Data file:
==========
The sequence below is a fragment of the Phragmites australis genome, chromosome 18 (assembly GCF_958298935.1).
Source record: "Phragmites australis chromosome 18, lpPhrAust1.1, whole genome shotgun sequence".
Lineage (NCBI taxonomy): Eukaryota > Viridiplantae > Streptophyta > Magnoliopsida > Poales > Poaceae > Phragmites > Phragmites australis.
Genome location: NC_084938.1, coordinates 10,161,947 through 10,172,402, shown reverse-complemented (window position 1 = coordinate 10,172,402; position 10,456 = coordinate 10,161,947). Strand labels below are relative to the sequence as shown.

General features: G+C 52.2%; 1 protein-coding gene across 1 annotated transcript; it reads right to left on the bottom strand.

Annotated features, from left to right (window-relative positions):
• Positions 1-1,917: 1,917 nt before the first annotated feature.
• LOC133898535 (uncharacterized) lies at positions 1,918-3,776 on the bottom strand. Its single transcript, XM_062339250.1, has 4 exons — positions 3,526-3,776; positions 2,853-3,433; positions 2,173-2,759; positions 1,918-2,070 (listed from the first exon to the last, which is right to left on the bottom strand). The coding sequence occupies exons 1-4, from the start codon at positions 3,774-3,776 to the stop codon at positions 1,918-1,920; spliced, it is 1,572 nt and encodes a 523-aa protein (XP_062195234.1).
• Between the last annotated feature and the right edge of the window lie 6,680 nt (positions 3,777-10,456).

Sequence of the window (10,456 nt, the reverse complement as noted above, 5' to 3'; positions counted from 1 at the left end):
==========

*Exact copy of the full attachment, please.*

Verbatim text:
The sequence below is a fragment of the Phragmites australis genome, chromosome 18 (assembly GCF_958298935.1).
Source record: "Phragmites australis chromosome 18, lpPhrAust1.1, whole genome shotgun sequence".
Lineage (NCBI taxonomy): Eukaryota > Viridiplantae > Streptophyta > Magnoliopsida > Poales > Poaceae > Phragmites > Phragmites australis.
Genome location: NC_084938.1, coordinates 10,161,947 through 10,172,402, shown reverse-complemented (window position 1 = coordinate 10,172,402; position 10,456 = coordinate 10,161,947). Strand labels below are relative to the sequence as shown.

General features: G+C 52.2%; 1 protein-coding gene across 1 annotated transcript; it reads right to left on the bottom strand.

Annotated features, from left to right (window-relative positions):
• Positions 1-1,917: 1,917 nt before the first annotated feature.
• LOC133898535 (uncharacterized) lies at positions 1,918-3,776 on the bottom strand. Its single transcript, XM_062339250.1, has 4 exons — positions 3,526-3,776; positions 2,853-3,433; positions 2,173-2,759; positions 1,918-2,070 (listed from the first exon to the last, which is right to left on the bottom strand). The coding sequence occupies exons 1-4, from the start codon at positions 3,774-3,776 to the stop codon at positions 1,918-1,920; spliced, it is 1,572 nt and encodes a 523-aa protein (XP_062195234.1).
• Between the last annotated feature and the right edge of the window lie 6,680 nt (positions 3,777-10,456).

Sequence of the window (10,456 nt, the reverse complement as noted above, 5' to 3'; positions counted from 1 at the left end):